‘How wonderful is God among his saints; come let us adore him.’ (Invitatory antiphon).

One of the most poignant parts of a funeral is time given to the eulogy. This is a speech that pays tribute to someone at the time of death. It is a time to remember the uniqueness of the loved one.

Today’s first reading (Rm 12:1-2, 9-13) and Gospel (Mt 8:18-27) for the feast of St Columba (AD 521-597) (Colmcille) are proclaimed at Mass via the webcam or read from the New Testament. A variety of readings are offered on the Liturgical Calendar for Ireland 2020.

St Columba is venerated as a national patron alongside St Brigid and St Patrick. St Columba was born in Gartan, Co Donegal, in AD 521.  He is the patron saint of the city of Derry, where he founded a monastic settlement in 540 AD.

The readings chosen for this feast mirror the life of St Columba, as outlined in the Divine Office.

The second reading from the Office of Readings, from The Life of Columba of Adomnan, (p. 444*) has the sense of a eulogy.  The author describes the primacy of God in St Columba’s life. St Columba’s response to God’s call led him in his vocation as abbot and missionary.  Columba is also remembered for his great work of reconciliation and was given the title ‘Patron of the Bards’.

The first reading from Romans (Rm 12:1-2, 9-13), offers a plan for the Christian life, a way it seems, St Columba followed.  The Gospel (Mt 8:18-27), includes the dialogue between Jesus and his disciples on discipleship and Jesus’ challenge to their faith when the storm arose while they were all on the lake in the boat.

According to Adomnan, from boyhood, St Columba was in ‘search for wisdom’. He was ‘refined in speech, holy in his works, pre-eminent in character and great in counsel.’ At 42 years of age, Columba sailed from Ireland to Britain and stayed on the island of Iona for 34 years. There he spent his time in ‘prayer, reading, writing and doing good works.’ He also kept fast and vigils. He was of a cheerful disposition and he lived with the joy of the Holy Spirit. St Columba’s faith was tested from time to time.  At the end of his life, he commanded his monks to live lives of ‘love and peace’.

St Columba’s last written words were: ‘Those who seek the Lord shall want for no manner of good thing.’

At the last communal gathering, St Columba and his monks prayed together and Columba blessed them before he died.

St Columba was single-minded in his love for God and for God’s creation.


From the readings today and the Office of Readings, children might explore a little of St Columba’s life. They recognise God called Columba to be a missionary at 42 years of age, to share the Good News. He is patron saint of Derry and patron saint of schools and churches.

He sailed from Ireland to go to Britain and settled in Iona, where he spent a life of prayer, reading, writing and engaging in good works.

Children might link the Gospel reading of the storm at sea (Mt 8:23-7) with Columba travelling on the boat. The readings today state Jesus words to his disciples ‘Follow me’. The children identify this following of Jesus as a call to every disciple.

They might also associate his life of prayer with St Patrick and St Brigid. St Columba like St Patrick spent whole nights in prayer and he fasted from food. The actions of prayer and fasting might resonate with the Lenten season for the children; and they recognise that Jesus went into the desert and spent forty days and nights in fasting and prayer.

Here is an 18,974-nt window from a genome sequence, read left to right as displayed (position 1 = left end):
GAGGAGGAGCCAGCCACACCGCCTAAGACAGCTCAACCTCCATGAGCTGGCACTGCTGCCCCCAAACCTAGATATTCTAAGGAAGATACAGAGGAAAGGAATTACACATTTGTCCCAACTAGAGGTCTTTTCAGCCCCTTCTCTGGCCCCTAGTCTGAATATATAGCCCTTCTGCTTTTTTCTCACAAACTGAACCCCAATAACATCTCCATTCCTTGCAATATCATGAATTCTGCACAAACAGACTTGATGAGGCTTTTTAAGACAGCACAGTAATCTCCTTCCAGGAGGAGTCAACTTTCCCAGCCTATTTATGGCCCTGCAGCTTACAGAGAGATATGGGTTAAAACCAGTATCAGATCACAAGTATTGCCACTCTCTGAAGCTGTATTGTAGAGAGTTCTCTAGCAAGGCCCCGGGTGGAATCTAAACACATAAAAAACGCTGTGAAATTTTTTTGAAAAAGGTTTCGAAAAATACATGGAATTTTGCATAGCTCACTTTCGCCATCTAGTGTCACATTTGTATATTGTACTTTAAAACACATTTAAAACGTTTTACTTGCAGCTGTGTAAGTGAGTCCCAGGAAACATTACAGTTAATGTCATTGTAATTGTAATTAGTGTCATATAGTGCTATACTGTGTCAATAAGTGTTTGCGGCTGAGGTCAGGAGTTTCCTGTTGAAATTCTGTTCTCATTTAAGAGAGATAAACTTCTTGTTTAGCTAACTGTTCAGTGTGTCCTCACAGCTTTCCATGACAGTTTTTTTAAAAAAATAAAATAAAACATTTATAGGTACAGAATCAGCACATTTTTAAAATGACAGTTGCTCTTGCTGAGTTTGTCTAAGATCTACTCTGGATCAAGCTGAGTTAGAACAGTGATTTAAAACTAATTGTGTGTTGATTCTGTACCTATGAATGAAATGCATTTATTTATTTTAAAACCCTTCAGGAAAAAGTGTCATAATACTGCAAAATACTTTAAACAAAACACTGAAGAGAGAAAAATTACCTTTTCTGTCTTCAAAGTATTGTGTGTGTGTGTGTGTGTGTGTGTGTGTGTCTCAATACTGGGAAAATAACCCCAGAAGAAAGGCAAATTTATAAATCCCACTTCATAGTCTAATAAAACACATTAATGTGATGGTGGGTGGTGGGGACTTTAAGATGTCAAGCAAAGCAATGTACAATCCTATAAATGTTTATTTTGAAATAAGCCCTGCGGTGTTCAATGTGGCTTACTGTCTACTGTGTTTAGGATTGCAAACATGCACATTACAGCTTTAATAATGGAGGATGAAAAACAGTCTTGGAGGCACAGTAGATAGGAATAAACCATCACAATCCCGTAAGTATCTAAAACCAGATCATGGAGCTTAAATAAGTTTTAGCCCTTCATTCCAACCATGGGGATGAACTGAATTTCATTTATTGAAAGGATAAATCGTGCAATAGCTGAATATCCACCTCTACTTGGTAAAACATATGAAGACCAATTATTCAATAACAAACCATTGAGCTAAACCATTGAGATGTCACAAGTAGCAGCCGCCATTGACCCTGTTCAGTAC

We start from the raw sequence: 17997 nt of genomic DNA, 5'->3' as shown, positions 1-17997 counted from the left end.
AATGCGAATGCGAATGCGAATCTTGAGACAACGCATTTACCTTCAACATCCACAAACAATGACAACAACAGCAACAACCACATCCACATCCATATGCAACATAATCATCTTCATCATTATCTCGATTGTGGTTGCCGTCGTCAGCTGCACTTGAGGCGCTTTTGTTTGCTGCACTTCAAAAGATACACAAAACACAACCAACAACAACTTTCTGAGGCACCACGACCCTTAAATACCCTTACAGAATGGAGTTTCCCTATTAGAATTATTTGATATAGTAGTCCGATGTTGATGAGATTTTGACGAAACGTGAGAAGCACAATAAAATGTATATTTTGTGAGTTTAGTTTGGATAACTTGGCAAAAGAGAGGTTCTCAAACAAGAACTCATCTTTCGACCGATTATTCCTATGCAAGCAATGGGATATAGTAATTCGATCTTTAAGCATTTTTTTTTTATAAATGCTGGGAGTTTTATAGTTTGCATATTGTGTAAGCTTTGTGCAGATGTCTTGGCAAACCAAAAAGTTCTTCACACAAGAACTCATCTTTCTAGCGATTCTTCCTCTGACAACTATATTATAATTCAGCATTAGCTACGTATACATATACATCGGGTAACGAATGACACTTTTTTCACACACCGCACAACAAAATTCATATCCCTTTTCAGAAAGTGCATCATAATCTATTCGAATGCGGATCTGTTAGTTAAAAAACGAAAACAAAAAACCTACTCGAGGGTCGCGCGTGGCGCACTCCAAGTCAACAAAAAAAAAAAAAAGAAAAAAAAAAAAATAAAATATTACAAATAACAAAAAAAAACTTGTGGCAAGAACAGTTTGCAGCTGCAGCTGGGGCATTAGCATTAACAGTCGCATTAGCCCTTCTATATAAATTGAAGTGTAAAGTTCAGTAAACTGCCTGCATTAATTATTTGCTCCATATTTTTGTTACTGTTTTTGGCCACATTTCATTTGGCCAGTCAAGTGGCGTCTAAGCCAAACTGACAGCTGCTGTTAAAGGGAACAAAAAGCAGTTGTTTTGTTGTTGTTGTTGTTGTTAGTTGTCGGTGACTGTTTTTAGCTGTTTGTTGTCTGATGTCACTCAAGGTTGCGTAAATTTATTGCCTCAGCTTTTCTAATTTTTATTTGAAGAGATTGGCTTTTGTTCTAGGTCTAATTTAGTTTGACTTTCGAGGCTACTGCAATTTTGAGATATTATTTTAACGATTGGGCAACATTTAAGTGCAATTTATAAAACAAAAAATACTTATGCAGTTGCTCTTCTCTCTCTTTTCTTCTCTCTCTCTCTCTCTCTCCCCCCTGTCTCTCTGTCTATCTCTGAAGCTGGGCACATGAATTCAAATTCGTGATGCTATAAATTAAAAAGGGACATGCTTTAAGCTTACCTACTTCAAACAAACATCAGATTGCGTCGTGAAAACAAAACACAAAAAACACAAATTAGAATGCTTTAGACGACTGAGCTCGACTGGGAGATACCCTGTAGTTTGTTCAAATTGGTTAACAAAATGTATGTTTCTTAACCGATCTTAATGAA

St Columba’s work on reconciliation is well known. This is another aspect of life where children can be invited to engage and reflect on their personal lives. They might like to pray to St Columba for a spirit of peace and reconciliation in the world.

The children recognise that St Columba was a joyful and cheerful person because of his love for God. Joy is a fruit of the Holy Spirit.

Before he died St Columba asked his monks to live together in a spirit of love and peace. On the night he died, Columba got up to pray at midnight as was the custom. He rose before the other monks, went to the Church, knelt, prayed at the altar and he blessed the monks present with him just before he died.

Resources are accessible on the VERITAS website in all programmes to help children understand the lives of the saints. St Columba is not included in the Grow in Love programme, though St Patrick and St Brigid are studied in alternate years through the primary school.  Online videos and interactive activities may be helpful.

Logon: www.veritas.ie

Email: trial@growinlove.ie

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READ from Grow in Love/I nGrá Dé

‘The Storm at Sea’ (Mt 8: 23-7)


‘The Apostles’, ‘The Summons’, ‘O Lord, Hear my Prayer’, ‘Go Tell Everyone’.

PRAY with Grow in Love/I nGrá Dé


May all the children

In the world

Share love

Share friendship and live

In the peace

Of God’s love

Now and forever.


Go rinne

Gach páiste ar domhan

Grá agus cairdeas,

Agus go maire siad

I síocháin ghrá Dé

Anois agus choíche.


O my God, I believe in you

and in all that your holy Church teaches

because you have said it

and your Word is true.

You are the Christ,

the Son of the living God.

Lord, I believe; increase my faith. Amen.

‘The man who lives by the truth comes out into the light, so that it may be plainly seen that what he does is done in God.’ (Benedictus antiphon).

‘Well done, good and faithful servant, come and join in your Master’s joy.’ (Magnificat antiphon).

‘The mighty may be hungry and in need, but those who seek the Lord lack nothing.’ (Psalm 33: 11).

‘Jesus lived in full harmony with creation, and others were amazed: ‘What sort of man is this, that even the winds and the sea obey him?’  (Laudato Si’, no.98).

St Columba, please pray for us.

‘O Mary conceived without sin, pray for us who have recourse to Thee.’

Sr Anne Neylon